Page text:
Labor organizations have a duty to refrain from discrimination on the basis of race or sex. See 42 U.S.C. § 2000e-2(c)(1); Mo.Rev.Stat. 213.055(2). Unions are also liable under Title VII if they cause or attempt to cause an employer to discriminate,8 see 42 U.S.C. § 2000e-2(c)(3); a union may be liable on this basis if it prevents an employer from fulfilling its statutory responsibilities. See Hardison v. Trans World Airlines, Inc., 527 F.2d 33, 42-43 (8th Cir.1975), rev'd on other grounds, 432 U.S. 63, 97 S.Ct. 2264, 53 L.Ed.2d 113 (1977) (union "may be held liable if it purposefully acts or refuses to act in a manner which prevents or obstructs a reasonable accommodation by the employer so as to cause the employer to discriminate [on the basis of religion]").

Carter's brief asserts that the union "took no steps to investigate [her] claims of harassment," but there is uncontroverted evidence in the record that union officials were very much involved in investigating her claims. She also criticizes the union's handling of her complaints, but she never asked it to file a formal grievance on her behalf. Nor has she presented evidence to show that the union refused to file a grievance it thought had merit or that it acted to prevent Chrysler from remedying the situation.9

Carter has not produced evidence to show that the union dealt with her in a discriminatory manner or that it prevented Chrysler from fulfilling any obligations to her. Unlike the facts of Marquart v. Lodge 837, Int'l Ass'n of Machinists, 26 F.3d 842 (8th Cir.1994), upon which she relies, there is no evidence of discriminatory animus on the part of the union. Because she did not meet her burden of production, the union was entitled to summary judgment.


The judgment of the district court is affirmed in respect to the dismissal of Carter's claims for retaliation and against the union, but it is reversed in respect to the hostile work environment claims against Chrysler because there are material issues of fact in the record on the nature and extent of any abusive conduct and on causation. The discrimination claims against Chrysler are remanded for further proceedings consistent with this opinion, including consideration of whether or not there are material issues of fact on the question of prompt and effective remedial action on the part of Chrysler.


1. The Honorable Harold D. Vietor, United States District Judge for the District of Iowa, sitting by designation.
2. The union contends that the job elimination and pig tail notes were directed at two male workers involved in a labor dispute. One of these men wore his hair in a ponytail, but Carter was also wearing a ponytail the day the notes went down the line.
3. Standard 8 prohibited "[h]arassing any person based on that person's sex, race, religion, age, handicap, national origin or membership in another protected class," and Standard 14 prohibited "[t]hreatening, intimidating, coercing or using abusive language to others."
4. Carter also argues that the district court abused its discretion by denying her motion to file an affidavit after the court's final summary judgment order had been issued. The purpose of the affidavit was to authenticate transcripts of taped conversations Carter had had with representatives of Chrysler and the union about her complaints. The tapes included statements showing knowledge of her situation, such as the statement of a Chrysler official that several people had corroborated her complaints but were unwilling to do so in a formal investigation, and the remedial steps that had been considered. We cannot say the district court abused its discretion by denying Carter's untimely motion to file the affidavit, coming as it did after summary judgment had been ordered, but she may choose to renew her motion on remand.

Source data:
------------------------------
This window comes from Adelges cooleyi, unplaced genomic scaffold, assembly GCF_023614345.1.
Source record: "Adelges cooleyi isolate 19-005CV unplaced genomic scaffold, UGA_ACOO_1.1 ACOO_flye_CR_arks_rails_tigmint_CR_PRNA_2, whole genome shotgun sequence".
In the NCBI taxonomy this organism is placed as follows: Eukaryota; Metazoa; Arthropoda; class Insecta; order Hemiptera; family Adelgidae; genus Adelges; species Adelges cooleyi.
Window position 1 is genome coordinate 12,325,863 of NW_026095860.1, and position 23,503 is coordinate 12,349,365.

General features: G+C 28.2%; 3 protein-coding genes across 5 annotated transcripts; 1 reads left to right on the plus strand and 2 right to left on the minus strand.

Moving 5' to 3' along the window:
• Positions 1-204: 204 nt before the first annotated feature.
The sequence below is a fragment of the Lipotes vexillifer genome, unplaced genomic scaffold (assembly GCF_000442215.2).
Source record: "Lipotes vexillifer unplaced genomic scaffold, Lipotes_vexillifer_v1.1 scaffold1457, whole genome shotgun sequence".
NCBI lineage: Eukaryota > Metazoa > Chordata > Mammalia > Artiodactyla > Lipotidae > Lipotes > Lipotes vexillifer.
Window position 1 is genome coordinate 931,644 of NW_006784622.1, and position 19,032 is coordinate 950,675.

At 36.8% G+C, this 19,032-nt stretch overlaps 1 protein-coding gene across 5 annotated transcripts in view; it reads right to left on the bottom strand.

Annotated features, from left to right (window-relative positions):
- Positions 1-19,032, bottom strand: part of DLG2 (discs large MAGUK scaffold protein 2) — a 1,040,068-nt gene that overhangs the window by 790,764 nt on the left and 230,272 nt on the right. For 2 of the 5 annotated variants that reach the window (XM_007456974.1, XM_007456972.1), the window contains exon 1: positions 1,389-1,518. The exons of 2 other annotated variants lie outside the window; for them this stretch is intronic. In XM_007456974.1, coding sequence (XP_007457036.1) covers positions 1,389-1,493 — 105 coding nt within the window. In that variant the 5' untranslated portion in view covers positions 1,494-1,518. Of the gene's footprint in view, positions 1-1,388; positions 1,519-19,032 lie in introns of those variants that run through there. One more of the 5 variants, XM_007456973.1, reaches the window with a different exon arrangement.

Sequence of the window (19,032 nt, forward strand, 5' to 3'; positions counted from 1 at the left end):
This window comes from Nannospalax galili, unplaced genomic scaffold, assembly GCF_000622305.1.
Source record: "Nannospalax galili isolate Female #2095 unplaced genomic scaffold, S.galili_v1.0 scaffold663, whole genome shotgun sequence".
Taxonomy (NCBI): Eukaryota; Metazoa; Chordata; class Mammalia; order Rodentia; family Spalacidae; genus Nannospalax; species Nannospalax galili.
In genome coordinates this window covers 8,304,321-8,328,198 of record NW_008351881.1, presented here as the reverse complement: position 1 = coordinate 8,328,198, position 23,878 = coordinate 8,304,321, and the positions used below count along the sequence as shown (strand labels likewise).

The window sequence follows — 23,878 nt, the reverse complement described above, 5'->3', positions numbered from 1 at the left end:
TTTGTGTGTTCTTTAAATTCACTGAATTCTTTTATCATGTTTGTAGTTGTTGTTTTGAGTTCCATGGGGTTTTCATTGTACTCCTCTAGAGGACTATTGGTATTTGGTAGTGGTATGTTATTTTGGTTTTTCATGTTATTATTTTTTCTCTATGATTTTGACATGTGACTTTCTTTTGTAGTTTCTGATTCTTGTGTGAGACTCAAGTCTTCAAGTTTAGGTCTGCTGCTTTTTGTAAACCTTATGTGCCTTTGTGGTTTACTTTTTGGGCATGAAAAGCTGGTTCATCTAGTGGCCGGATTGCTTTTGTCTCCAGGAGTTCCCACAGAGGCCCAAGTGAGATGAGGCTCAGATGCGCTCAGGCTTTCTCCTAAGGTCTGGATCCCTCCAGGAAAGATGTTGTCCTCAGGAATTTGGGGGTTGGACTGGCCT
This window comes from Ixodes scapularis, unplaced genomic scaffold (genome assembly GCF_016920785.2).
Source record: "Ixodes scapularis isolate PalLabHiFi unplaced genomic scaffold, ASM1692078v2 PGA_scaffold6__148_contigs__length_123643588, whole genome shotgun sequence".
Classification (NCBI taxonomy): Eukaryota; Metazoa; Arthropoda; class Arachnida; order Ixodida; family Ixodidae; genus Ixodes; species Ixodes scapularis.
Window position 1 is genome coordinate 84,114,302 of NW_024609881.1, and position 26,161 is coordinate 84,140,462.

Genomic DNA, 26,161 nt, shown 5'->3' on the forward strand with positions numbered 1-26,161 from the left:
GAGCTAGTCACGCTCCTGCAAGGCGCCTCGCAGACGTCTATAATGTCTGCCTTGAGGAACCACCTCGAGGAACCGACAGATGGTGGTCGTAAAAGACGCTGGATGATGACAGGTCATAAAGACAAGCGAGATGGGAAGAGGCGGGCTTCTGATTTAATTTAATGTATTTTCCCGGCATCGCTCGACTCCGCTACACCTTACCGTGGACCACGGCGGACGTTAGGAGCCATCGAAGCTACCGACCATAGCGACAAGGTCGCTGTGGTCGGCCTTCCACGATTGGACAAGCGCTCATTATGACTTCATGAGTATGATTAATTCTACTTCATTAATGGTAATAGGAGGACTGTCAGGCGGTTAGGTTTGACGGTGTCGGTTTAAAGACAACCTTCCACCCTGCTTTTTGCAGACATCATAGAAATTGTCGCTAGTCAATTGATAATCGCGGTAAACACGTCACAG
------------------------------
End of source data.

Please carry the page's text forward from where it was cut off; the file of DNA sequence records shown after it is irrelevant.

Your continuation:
5. Because the relevant provisions of the Missouri Human Rights Act are patterned after federal law and interpreted with federal precedent, Swyers v. Thermal Science, Inc., 887 S.W.2d 655, 656 (Mo.Ct.App. 1994), Carter's state claims need not be analyzed separately. See, e.g., Hennessey v. Good Earth Tools, Inc., 126 F.3d 1107, 1108 & n. 2 (8th Cir.1997); Smith v. St. Louis Univ., 109 F.3d 1261, 1264 n. 2 (8th Cir.1997).
6. Chrysler argues that Hardin v. S.C. Johnson & Son, Inc., 167 F.3d 340 (7th Cir.1999), supports its contention that Carter was not subjected to harassment because of her sex or race, but none of the evidence the Hardin court deemed admissible pointed to race or gender bias; the alleged conduct lacked race or gender overtones and all employees were subjected to verbal abuse. Id. at 345-46.
7. Chrysler contends that Carter knew of the graffiti only through hearsay, but there is no dispute that she heard about its existence during the time in which she experienced harassment. It is thus relevant on whether a hostile environment existed and whether Carter reasonably perceived other conduct to be hostile or abusive. See Schwapp v. Town of Avon, 118 F.3d 106, 111-12 (2d Cir.1997) (allowing evidence of racially derogatory comments made outside plaintiff's presence).
8. The portions of the Missouri Human Rights Act which address unions are comparable to Title VII, except that the state statute does not include language making unions liable for causing or attempting to cause discrimination by the employer. Since the coverage of Title VII is broader, we need not discuss the state law separately.
9. For the first time on appeal she argues that the union's successful prosecution of grievances on behalf of Dickens and Duck supports union liability, but this argument was not raised in the district court and need not be considered now. See United States v. Molina, Nos. 98-1432, 98-1433, 98-1434, slip op. at 11 (8th Cir. Apr.12, 1999); Curtis v. Elecs. & Space Corp., 47 F.3d 1498, 1503 n. 2 (8th Cir.1997); Anderson v. Unisys Corp., 47 F.3d 302, 307 n. 14 (8th Cir.1995).